As another colleague, Mark Guydish, reported in a companion piece on Sunday, there are many other providers in the county, but there is no facility like First Hospital, with critical services available 24/7 for those feeling suicidal or destructive.

“Our local people will have to travel a further distance unless somebody buys out the hospital,” Misericordia Assistant Professor David Hage told Guydish. And even if they do get suitable referrals, it likely will not be with providers they’ve come to know. “Continuity of care is always helpful,” he said. “It’s a challenge to start with new individuals.”


The ripple effects of such a major change can be devastating to those in treatment, especially when the change may require significant travel to reach a new provider.

As Guydish’s story also points out, one study projects a shortage of 130 to 300 beds in the next few years for Lucerne and Lackawanna counties.

Geisinger, in particular, is working to expand mental health offerings, but Guydish explained that those solutions will take time; some will come in the form of additional mental health beds and facilities in neighboring counties. For those reasons, experts warn that the short-term loss of First Hospital will mean an increase in psychiatric and behavioral patients coming to hospital emergency departments.

Will the hospitals and patients adapt? Of course. Is it an ideal situation? Not at all. For those in crisis, the trip from greater Wilkes-Barre to Moosic, Bloomsburg, Danville or some other distant facility could pose real challenges, and make some less likely to get the help they are already reluctant to seek.

I say all this as someone whose family tried unsuccessfully to convince a loved one to seek treatment. Those who have managed to get a relative into care, only to see that care suddenly jeopardized, are right to be frustrated.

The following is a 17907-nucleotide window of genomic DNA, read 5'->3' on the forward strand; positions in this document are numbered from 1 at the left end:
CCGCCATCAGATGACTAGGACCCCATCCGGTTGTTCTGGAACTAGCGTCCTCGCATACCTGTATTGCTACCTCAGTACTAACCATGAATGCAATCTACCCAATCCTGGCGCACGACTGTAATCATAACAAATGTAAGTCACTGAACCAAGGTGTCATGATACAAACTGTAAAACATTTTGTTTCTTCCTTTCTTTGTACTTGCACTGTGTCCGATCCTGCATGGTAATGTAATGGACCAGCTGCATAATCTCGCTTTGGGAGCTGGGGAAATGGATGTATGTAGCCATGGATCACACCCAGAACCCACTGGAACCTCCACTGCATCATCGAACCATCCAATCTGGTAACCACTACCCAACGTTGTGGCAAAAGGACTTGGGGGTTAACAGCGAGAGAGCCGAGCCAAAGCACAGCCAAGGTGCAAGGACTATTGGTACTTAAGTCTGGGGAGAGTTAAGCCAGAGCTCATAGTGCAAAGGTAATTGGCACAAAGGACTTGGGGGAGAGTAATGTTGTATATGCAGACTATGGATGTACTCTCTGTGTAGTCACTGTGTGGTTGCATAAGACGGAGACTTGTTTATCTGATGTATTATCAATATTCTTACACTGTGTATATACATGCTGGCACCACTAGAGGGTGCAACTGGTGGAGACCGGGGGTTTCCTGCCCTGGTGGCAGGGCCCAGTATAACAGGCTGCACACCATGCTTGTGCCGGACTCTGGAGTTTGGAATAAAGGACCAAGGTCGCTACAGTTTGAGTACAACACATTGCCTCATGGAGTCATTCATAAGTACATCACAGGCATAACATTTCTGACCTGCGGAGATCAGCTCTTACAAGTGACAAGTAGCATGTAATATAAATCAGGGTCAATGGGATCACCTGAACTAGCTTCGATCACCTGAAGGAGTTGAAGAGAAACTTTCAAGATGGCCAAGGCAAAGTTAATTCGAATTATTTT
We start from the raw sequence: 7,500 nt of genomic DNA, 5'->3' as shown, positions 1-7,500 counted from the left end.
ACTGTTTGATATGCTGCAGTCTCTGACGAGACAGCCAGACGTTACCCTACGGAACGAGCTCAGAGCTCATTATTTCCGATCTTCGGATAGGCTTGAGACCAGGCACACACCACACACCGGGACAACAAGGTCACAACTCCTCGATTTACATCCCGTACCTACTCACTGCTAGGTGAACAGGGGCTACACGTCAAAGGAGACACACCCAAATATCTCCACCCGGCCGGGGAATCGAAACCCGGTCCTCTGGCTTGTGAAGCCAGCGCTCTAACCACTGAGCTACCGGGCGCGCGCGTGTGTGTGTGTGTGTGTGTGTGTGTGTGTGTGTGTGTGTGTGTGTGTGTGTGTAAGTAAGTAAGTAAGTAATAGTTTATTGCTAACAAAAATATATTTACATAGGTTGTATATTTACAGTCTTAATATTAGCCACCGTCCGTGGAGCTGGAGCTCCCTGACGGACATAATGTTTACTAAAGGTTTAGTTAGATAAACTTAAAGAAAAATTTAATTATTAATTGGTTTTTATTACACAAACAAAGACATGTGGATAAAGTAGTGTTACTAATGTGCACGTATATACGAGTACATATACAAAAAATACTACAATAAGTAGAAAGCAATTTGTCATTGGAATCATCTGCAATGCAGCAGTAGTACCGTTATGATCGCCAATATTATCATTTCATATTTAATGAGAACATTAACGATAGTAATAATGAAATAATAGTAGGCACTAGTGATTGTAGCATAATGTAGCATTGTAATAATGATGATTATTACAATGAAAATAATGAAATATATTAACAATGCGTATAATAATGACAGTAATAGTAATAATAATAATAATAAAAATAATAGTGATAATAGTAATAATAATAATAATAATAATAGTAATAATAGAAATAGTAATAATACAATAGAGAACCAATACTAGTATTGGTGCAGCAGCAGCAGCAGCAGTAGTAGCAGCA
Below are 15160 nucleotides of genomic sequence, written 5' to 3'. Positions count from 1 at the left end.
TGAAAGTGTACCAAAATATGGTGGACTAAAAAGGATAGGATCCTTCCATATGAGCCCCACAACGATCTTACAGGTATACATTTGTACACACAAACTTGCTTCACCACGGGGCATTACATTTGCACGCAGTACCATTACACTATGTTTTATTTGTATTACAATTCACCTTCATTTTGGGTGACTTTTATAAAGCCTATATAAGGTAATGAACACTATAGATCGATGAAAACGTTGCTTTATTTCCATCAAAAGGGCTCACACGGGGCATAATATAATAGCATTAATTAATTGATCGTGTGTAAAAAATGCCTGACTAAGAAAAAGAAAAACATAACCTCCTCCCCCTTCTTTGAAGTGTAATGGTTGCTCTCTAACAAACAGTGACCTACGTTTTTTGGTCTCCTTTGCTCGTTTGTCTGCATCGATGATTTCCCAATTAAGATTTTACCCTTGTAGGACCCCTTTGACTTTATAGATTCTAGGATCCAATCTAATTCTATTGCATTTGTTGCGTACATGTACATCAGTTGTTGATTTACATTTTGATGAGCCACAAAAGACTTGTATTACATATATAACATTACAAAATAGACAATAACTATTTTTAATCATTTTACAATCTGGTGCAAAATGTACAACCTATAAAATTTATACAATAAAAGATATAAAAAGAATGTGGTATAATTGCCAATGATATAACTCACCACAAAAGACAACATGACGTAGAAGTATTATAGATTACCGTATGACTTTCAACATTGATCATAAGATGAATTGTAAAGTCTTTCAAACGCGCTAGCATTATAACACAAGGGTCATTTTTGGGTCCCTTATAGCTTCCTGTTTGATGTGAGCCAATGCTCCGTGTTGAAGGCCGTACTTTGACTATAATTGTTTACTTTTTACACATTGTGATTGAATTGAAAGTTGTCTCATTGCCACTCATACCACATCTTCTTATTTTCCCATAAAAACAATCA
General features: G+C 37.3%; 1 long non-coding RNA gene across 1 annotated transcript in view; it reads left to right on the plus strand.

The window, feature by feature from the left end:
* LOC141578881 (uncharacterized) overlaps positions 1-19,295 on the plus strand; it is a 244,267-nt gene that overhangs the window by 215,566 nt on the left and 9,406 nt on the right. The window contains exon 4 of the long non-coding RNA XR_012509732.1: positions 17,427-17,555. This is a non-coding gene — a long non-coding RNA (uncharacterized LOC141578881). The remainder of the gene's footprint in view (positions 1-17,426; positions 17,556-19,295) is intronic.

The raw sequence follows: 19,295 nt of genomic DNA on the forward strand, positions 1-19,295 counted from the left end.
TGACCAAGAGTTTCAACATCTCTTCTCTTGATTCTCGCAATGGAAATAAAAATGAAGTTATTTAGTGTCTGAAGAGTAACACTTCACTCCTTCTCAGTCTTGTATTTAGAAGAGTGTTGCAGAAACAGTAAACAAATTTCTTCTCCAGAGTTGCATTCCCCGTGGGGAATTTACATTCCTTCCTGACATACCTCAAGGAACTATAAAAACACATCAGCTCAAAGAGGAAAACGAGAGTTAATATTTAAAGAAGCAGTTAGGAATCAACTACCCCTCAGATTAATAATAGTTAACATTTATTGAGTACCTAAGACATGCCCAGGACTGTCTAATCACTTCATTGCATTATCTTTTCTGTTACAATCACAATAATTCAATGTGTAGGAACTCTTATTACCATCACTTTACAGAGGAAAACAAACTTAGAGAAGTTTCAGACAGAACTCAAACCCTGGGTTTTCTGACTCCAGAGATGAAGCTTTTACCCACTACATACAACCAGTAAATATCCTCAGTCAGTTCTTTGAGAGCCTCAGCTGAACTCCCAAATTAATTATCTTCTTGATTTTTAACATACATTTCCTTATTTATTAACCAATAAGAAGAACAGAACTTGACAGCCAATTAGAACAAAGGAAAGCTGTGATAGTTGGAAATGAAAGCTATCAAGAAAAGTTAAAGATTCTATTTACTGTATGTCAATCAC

Jennifer Mickle-Symons, who spoke to me and other reporters at a press conference across the street from First Hospital last week, described how her 17-year-old son has been progressing in his therapies at the facility.

For Mickle-Symons, who lives in Larksville, the next nearest treatment option she is aware of is in Tunkhannock, over 20 miles away.

“It could lead to further depressions — a spiral — things like that. As of right now, he has asked ‘where do I go from here? Why do I even bother?’”

I understand that feeling.

My father’s condition was extreme, and not necessarily typical of the many people who seek mental health care in this country. Indeed, the presence of hospitals almost seemed not to matter in his case.

Our struggles with trying to lead him to treatment, and keep him there, ultimately failed. Last we knew he was living in his car and wandering from town to town after refusing help from my aunt and my brother, both of whom made it clear that help was contingent on seeing doctors and taking his meds. He’s in his early 80s, if he’s still alive.

That is my family’s tragedy. I share it here because I believe talking about mental health challenges helps reduce the stigma. I hope it may help underscore how many families are affected and how difficult it can be to find long-term solutions for those with chronic mental illnesses.

The tragedy for this community is that people who trusted the system and are in treatment may have it pulled out from under them with comparatively little warning.


Roger DuPuis is news editor of the Times Leader. The views expressed here are his own.